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Article 8 – 2018 (September)

person aiming shotgun at target range

Russell Mark

Australian Shooter Magazine, Question and Answers

Article 8 – 2018 (September)

 

Question: I am totally confused about what color front bead or sight I should have. I am an average clay shooter at best, but I always like to try and improve. I don’t believe there is one color that is best in all conditions, but I have been advised that a good rule of thumb is that you should have the same color bead to match the color of clay target that you are shooting at. What’s your take on it and secondly do I need a mid barrel bead?

Sam Sillipo, Moonee Ponds, VIC

 

Answer: This is an old chestnut that gets plenty of airtime around gun club bars before, during and after almost any competition. Let me start about the advice you were given regarding color matching the target to your front sight. It’s bad. The color of the clay you are shooting at has no relationship to the front sight of your shotgun. The front bead or sight is at best just a guide to tell you where the end of your barrel is. You certainly need to know where it is, but a better general rule of thumb is use a sight that will distract you the least so you can focus your eyes on where they need to be and that is ALWAYS on the target.

Many sporting clay ranges, use a variety of colored targets. To swap ammunition and sometimes chokes between stands is a great tactic. Changing the color of your front sight between shots would be just stupid.

The color of your front bead is just personal preference. I tried all of them at one stage or another and never really found any better than the other. Personally I like smaller sights ahead of larger ones simply because I found large beads get in the way of what you are trying to hit. At one stage I virtually shot with no bead at all and actually lost an Olympic Games Gold Medal shoot off to a guy that the first thing he would do with every new shotgun he was given was to unscrew the front sight and throw it away. He went on to win several World Sporting Championships also. I remember winning a World Cup in 2003 with the straw out of a WD40 can cut down and jammed in the thread hole on the end of my barrel. My point is simply to each their own. You need to know where the end of your barrel is in relation to the target. If a front bead of any color helps this then it is an advantage.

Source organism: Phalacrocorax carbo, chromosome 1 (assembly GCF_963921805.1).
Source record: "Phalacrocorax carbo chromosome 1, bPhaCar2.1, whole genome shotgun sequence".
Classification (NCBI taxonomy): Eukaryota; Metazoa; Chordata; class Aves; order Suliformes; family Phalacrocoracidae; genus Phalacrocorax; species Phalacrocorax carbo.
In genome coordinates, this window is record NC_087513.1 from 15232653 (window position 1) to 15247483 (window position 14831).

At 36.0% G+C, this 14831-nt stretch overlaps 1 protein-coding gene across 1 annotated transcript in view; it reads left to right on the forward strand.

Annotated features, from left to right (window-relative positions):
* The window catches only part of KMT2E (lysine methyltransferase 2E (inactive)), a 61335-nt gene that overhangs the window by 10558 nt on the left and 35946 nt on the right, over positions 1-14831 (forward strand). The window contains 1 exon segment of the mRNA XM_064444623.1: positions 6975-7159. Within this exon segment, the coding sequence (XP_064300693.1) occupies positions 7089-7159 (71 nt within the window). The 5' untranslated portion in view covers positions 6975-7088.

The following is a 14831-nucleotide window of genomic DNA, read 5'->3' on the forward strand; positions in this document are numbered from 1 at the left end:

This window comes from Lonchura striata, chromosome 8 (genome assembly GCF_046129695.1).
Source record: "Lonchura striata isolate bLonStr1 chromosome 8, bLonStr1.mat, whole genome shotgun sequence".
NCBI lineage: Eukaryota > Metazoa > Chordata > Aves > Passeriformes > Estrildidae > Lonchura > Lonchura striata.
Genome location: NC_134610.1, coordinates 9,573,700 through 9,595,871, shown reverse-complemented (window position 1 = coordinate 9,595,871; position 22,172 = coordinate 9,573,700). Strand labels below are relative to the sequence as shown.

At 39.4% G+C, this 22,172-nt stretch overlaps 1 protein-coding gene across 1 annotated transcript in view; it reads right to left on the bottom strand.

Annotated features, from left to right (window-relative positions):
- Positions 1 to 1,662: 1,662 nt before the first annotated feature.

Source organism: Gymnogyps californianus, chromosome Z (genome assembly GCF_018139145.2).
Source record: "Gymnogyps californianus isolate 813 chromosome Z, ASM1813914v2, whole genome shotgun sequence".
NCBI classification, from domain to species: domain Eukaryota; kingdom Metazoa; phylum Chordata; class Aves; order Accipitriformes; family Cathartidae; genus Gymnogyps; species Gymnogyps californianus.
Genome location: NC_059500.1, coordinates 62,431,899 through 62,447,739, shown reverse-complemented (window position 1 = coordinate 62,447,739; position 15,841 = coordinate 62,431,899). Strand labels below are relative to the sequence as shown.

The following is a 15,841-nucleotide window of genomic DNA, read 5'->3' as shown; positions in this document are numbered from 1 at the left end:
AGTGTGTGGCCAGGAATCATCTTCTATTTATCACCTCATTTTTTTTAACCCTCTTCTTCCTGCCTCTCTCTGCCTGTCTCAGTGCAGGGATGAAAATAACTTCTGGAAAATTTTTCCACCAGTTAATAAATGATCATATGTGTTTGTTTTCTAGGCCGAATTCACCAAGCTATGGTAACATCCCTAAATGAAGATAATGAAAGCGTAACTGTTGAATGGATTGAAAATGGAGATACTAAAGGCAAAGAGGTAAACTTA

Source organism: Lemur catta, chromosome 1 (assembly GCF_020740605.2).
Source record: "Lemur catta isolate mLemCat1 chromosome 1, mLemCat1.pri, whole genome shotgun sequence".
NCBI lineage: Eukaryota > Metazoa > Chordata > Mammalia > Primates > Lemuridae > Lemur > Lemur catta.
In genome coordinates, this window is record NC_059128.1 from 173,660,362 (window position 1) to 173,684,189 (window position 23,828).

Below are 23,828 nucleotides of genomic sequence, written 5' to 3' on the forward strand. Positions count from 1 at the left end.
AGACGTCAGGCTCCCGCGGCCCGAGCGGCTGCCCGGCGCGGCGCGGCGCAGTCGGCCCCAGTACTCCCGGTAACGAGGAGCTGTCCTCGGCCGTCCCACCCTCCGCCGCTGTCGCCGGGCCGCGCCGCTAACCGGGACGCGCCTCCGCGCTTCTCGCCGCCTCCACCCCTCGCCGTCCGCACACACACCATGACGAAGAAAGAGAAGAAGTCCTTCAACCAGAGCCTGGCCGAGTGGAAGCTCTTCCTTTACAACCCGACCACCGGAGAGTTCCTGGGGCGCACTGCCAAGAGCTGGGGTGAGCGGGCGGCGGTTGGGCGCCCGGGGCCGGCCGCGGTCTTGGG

A centre bead however really only helps you in your pre shot set up and routine. If you are having doubts that your eye is perfectly aligned down the centre of the barrel then a mid bead will certainly help. I believe it is a great aid when “dry” mounting the shotgun in front of a mirror at home. Many new shooters struggle getting the cast perfect on their stocks therefore the correct eye alignment down the centre of the barrel is erratic thus flowing onto poor accuracy. For a novice shot gunner who is still finding their way with their technique then it is my opinion the centre bead can help fast track this issue.

To suggest this small centre bead can help in performing an actual accurate shot is dangerous. At any stage where your eye is focusing back from the target to the barrel can only lead to poor marksmanship. Clay targets in flight are pointed at not aimed upon. There is a huge difference and don’t at any stage pretend you have a rifle in your hand trying to perform the latter task. Keep it simple. See the target, shoot the target.

Questions to: Russell@GoShooting.com.au

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